Help Information for DOS TinyTrak Configuration Program TTCONFIG.EXE

The TinyTrak (c) Circuit and Software comes from N6BG, Byon Garrabrant
TTCONFIG.EXE (c) DH2MIC ( is Freeware for Ham Radio User.

Most of this Info comes from Byon's TINYTRAK.PDF or the
APRS Protocol Reference APRS101.PDF - Version 1.0 - 29. Aug 2000 (0.8MB)

Syntax: TTCONFIG.EXE [ /1 | /2 | /3 | /4 | /? ]
        where /1../4 sets the COMx: port and /? displays this help only.

Keys:   PageUp/PageDown or Up/Down -> move through the Help
        Home/End -> jump to the Top or End of the Help
        F1..F4 -> jump to the beginning of Part 1..4 respectively
        All Selection Keys (e.g. C for Call) -> move to Help of that setting
        F10 -> terminates and copies Help Information to a Printer or File
        Esc, Alt-X or Return -> terminate the Help.

Preface: Programming the TinyTrak

The PIC 16F84-10P contains Program Code of 1k words (14 bits wide) in Flash EPROM and 64 bytes of Configuration Data in EEPROM. To reprogram or update the Program Code a PIC Programmer is necessary. If this is a problem, you may consider building your own Programmer for the Parallel Port out of a few standard components within an hour or two. Get F1BIU's circuit and QBASIC Program from my German homepage:

To set or modify user options in EEPROM, such as call signs and transmit rates, use the Win95/98 file TinyTrakConfig.EXE issued by N6BG or this DOS program.

Part 1: Configuring User Options

First, connect TinyTrak to a computer serial port. Launch TTCONFIG.EXE, and select the connected serial port. You may define this on the command line by one of the switches /1 to /4 or during the start-up phase of the program.

The program then reads the TinyTrak Version from the circuit to confirm the Configuration Program and circuit are communicating. If the process fails a warning message is displayed. If this happens, please re-check that...

  - the TinyTrak circuit is powered and the PIC is inserted properly,
  - the proper serial port is selected and connected, and
  - the TXD and RXD lines are not exchanged (both pins 2 and 3 must show
    RS-232 levels below -3 volts).

The TinyTrak uses inverted TTL levels (0 & 5 volts) for serial communication, rather than true RS-232 levels (-12 & +12 volts). This may cause communication problems with some GPS receivers and computers, especially laptops. A RS-232 level converter, such as a MAX232, may be used, but the TTL levels will need to be un-inverted, with transistors or a TTL inverter chip. A very simple level converter can be built out of a few components, if it is located very close to the computers serial port:

RS 232 Level Converter

Note: R=10k and Schottky Diode HPA2800 are optional and protect the TinyTrak input
against negative voltages. Another protection Diode to + 5V is recommended (on TinyTrak board).

Part 2: Read and Modify Settings

Click (R) 'Read Data' to upload the current configuration, edit all fields for desired options, and click (W) 'Write Data' to download options to the chip. Reading the Configuration is always performed twice and compared in the program to insure correct data. Writing the configuration is always followed by a read and compared to insure correct data. If either process fails, it will be retried. A dialog will notify the user when the read or write is complete, and if it was successful. Detailed information about each configuration parameter is included below.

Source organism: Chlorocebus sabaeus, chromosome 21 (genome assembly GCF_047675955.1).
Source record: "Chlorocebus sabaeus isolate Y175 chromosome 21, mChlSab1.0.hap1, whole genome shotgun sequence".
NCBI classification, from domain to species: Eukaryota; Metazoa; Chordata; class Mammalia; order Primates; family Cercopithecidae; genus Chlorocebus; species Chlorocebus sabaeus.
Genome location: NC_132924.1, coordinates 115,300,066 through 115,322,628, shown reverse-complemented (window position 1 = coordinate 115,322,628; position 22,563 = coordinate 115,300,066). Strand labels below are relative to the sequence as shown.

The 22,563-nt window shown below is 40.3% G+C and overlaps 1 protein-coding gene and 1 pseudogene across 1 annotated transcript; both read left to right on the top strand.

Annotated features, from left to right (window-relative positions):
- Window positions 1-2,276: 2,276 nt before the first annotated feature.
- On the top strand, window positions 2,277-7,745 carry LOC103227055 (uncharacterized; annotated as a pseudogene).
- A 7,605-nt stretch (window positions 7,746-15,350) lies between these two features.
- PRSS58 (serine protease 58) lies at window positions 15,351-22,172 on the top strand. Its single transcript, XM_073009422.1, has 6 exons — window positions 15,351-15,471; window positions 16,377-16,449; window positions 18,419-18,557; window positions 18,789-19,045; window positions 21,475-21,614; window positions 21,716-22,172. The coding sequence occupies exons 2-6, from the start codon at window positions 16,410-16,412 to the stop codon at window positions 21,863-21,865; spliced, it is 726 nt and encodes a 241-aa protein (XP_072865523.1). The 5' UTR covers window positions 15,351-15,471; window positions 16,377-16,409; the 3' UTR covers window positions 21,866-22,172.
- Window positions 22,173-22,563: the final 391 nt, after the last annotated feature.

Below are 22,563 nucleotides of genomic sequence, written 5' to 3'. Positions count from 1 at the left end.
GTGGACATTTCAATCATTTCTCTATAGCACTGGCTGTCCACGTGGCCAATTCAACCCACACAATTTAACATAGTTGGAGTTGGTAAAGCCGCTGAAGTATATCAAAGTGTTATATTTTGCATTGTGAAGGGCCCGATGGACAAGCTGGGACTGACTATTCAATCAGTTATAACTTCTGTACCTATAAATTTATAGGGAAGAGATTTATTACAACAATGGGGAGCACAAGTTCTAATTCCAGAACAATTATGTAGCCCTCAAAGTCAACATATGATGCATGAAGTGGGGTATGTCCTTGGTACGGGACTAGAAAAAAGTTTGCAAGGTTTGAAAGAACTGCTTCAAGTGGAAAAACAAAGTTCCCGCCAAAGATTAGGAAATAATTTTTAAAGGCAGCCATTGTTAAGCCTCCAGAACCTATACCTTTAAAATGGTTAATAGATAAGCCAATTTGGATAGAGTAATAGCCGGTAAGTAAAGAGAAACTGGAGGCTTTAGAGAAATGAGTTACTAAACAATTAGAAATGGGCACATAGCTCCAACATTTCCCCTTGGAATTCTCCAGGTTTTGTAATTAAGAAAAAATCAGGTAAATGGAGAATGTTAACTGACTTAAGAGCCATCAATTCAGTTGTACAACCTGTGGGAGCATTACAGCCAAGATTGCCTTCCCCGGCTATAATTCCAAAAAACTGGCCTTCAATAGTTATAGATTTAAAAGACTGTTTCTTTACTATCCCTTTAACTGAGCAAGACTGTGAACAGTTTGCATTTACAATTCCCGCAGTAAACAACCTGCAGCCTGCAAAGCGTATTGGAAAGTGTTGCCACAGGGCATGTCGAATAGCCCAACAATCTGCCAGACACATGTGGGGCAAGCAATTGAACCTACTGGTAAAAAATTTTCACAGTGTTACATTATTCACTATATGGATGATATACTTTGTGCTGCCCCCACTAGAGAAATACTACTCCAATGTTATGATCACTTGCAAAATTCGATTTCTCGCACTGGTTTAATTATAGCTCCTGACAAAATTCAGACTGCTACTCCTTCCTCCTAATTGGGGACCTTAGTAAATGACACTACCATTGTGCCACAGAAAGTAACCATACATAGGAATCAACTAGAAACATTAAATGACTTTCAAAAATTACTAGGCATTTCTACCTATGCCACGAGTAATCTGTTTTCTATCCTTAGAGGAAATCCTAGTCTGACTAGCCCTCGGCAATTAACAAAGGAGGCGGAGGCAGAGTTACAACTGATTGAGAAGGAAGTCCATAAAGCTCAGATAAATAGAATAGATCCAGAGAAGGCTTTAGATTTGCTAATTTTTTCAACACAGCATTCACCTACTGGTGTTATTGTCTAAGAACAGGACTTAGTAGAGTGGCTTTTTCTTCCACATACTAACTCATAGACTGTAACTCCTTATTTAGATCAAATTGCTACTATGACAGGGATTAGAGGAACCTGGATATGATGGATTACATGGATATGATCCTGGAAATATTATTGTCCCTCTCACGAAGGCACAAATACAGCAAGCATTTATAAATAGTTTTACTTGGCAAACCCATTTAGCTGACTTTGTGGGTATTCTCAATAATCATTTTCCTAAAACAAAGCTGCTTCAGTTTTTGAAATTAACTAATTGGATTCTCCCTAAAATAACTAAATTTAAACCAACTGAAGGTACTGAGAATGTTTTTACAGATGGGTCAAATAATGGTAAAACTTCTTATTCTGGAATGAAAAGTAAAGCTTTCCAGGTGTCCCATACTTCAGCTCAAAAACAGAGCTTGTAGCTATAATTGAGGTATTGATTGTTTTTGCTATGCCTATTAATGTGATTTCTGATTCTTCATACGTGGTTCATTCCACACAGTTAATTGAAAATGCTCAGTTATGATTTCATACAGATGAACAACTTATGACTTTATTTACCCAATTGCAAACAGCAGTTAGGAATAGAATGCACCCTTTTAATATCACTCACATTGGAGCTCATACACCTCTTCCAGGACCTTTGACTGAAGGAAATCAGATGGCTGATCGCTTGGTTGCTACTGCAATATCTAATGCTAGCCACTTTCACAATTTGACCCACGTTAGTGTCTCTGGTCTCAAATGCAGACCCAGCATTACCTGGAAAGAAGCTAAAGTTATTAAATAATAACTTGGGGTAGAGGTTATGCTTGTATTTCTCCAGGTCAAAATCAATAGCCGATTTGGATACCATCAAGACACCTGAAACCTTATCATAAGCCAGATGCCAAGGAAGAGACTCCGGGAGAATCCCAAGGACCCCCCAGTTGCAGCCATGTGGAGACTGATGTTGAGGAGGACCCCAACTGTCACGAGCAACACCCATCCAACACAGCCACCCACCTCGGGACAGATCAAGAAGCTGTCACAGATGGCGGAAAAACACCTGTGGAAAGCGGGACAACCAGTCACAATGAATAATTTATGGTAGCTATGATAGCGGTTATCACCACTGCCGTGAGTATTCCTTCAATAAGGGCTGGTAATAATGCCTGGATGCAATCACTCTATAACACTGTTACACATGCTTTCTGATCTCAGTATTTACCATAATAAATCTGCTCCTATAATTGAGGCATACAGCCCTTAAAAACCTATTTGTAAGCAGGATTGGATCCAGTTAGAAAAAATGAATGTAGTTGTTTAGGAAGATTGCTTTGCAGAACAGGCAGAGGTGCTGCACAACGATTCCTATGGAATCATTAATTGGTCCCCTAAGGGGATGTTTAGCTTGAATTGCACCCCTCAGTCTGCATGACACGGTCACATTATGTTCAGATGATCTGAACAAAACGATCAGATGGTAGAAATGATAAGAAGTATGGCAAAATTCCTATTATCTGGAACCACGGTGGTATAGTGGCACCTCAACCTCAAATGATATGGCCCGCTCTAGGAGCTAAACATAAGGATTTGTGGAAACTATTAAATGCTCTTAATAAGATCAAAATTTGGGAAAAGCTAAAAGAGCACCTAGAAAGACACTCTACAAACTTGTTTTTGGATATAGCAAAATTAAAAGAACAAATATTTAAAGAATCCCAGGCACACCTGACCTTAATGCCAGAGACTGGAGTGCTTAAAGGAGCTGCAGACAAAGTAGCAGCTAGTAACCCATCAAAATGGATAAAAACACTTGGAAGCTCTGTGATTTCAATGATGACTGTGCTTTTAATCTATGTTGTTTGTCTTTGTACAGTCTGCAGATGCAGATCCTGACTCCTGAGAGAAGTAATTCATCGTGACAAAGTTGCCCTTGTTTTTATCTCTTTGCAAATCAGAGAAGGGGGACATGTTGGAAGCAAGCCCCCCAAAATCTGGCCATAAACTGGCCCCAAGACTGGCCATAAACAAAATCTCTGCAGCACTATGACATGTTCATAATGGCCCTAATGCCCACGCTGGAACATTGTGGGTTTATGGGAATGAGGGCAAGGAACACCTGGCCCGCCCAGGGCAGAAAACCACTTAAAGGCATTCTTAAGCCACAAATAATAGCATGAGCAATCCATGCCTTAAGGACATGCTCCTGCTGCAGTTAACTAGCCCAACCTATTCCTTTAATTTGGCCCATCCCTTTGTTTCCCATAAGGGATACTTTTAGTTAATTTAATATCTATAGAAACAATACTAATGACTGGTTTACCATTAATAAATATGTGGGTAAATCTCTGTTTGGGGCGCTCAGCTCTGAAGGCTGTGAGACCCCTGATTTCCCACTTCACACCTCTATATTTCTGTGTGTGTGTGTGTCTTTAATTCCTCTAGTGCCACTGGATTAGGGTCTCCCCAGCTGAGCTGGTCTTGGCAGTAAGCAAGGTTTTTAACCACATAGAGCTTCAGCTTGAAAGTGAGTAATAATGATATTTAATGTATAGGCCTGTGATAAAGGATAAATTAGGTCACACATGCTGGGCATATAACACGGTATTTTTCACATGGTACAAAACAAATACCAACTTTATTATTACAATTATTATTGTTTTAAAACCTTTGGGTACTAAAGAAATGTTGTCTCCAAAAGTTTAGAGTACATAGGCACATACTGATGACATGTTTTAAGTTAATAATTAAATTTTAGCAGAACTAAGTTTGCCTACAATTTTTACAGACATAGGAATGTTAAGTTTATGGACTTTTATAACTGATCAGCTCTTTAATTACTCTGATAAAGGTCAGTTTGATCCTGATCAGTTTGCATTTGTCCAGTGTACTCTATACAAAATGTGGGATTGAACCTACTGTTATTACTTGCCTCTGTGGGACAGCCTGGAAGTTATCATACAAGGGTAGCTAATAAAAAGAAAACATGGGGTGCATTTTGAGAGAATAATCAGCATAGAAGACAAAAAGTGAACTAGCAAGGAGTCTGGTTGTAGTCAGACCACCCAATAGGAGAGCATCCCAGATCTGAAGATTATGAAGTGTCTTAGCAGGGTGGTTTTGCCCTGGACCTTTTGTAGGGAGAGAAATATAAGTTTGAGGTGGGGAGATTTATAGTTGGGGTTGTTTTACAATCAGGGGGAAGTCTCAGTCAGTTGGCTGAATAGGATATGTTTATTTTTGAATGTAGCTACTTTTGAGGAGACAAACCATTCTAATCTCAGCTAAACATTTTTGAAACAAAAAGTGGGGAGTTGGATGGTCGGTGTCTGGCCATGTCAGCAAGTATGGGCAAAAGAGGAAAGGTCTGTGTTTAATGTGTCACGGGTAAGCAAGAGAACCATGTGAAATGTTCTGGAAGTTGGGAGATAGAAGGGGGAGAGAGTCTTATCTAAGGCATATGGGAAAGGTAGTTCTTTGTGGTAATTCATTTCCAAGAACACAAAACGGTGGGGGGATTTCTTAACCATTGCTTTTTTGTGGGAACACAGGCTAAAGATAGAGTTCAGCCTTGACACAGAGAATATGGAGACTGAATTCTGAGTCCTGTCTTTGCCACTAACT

Callsign (C)

This is the identification of the transmitting station. It can each be an amateur radio call sign such as KD6BCH, or a tactical call such as SHUTLE.
No more than 6 characters (excluding SSID) may be used. If a tactical call is used, an amateur radio call sign should be included in the beacon for FCC identification requirement compliance. As with normal packet radio, an optional SSID between 1 and 15 can be included, such as KD6BCH-9 or SHUTLE-15.

Path (P)

This optional path will allow the transmission to be repeated by digipeaters. It should be entered in the form of call signs or aliases with optional SSIDs, separated by commas, such as RELAY,WIDE,WIDE . The number of call signs in the path is limited by the length of the beacon message or vice versa (see below).


The timing parameters affect when and how the transmissions occur. There are two transmission rates, primary and secondary, selected by Switch 1 (connected to pin 12 of the PIC).
The primary rate is used for normal transmissions (Switch open), the secondary rate (Switch closed to ground) may be used for alternate transmissions, e.g. when a car's engine is not running.
The two KeyUp Delays are used for normal and alternate transmissions (TXD1) and for manual, after-voice transmissions (MIC-E style), triggered with the Mic PTT input (pin 11 of the PIC) going high after a voice transmission (TXD2). When sending position beacons after unkeying on a voice channel is desired, the radio microphone input should be interfaced to the Mic PTT input. The line should be grounded when PTT is active, and floating at other times.

Normal (N) and Alternate (A) Transmission Rates

These settings control how often, in seconds, a position transmission will occur, rounded to 10 seconds. Valid ranges are between 10 seconds and 2550 seconds ( 42.5 minutes ).

KeyUp Delay (TXD) (K) and (D)

This sets the delay in milliseconds after the transmitter is keyed, until the data begins. During the key-up delay, the AX.25 flag byte (0x7E) is sent. It is similar to the TXD setting in most TNCs. A value of 100 ms would be equal to 1/10 second or 15 flag bytes of 6.667ms (8 bits at 1200 bps) each. Valid range is between 10 and 1700 ms, below 120 ms the tx frequency of the trcvr may not have been settled and/or a slow DCD/Squelch circuit activated, above 240 ms channel capacity may be wasted.

Quiet Time (Q)

This setting controls the delay in seconds that must occur after the receiver squelches, before a transmission will occur. It can keep transmissions from occurring on a busy channel. It requires the carrier detect components to be included (R9, C2, D1, R10 )

Calibration BYte (Y)